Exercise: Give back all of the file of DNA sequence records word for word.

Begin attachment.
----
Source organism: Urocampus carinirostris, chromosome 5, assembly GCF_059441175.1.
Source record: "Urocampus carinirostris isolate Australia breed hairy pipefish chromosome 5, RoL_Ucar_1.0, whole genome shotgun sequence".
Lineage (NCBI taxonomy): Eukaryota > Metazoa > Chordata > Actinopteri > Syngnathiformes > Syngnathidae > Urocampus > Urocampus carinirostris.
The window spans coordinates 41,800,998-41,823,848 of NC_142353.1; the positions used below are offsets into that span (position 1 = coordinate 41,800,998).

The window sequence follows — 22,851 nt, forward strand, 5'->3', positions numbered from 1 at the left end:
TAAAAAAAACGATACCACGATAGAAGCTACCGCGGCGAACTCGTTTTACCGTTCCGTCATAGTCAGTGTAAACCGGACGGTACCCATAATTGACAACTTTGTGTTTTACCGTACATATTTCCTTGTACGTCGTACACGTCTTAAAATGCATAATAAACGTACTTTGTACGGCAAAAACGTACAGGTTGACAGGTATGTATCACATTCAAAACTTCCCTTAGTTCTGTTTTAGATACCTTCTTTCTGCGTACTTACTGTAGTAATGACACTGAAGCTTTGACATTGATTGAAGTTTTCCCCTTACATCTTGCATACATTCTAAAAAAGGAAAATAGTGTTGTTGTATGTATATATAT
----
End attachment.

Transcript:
Source organism: Urocampus carinirostris, chromosome 5, assembly GCF_059441175.1.
Source record: "Urocampus carinirostris isolate Australia breed hairy pipefish chromosome 5, RoL_Ucar_1.0, whole genome shotgun sequence".
Lineage (NCBI taxonomy): Eukaryota > Metazoa > Chordata > Actinopteri > Syngnathiformes > Syngnathidae > Urocampus > Urocampus carinirostris.
The window spans coordinates 41,800,998-41,823,848 of NC_142353.1; the positions used below are offsets into that span (position 1 = coordinate 41,800,998).

The window sequence follows — 22,851 nt, forward strand, 5'->3', positions numbered from 1 at the left end:
TAAAAAAAACGATACCACGATAGAAGCTACCGCGGCGAACTCGTTTTACCGTTCCGTCATAGTCAGTGTAAACCGGACGGTACCCATAATTGACAACTTTGTGTTTTACCGTACATATTTCCTTGTACGTCGTACACGTCTTAAAATGCATAATAAACGTACTTTGTACGGCAAAAACGTACAGGTTGACAGGTATGTATCACATTCAAAACTTCCCTTAGTTCTGTTTTAGATACCTTCTTTCTGCGTACTTACTGTAGTAATGACACTGAAGCTTTGACATTGATTGAAGTTTTCCCCTTACATCTTGCATACATTCTAAAAAAGGAAAATAGTGTTGTTGTATGTATATATAT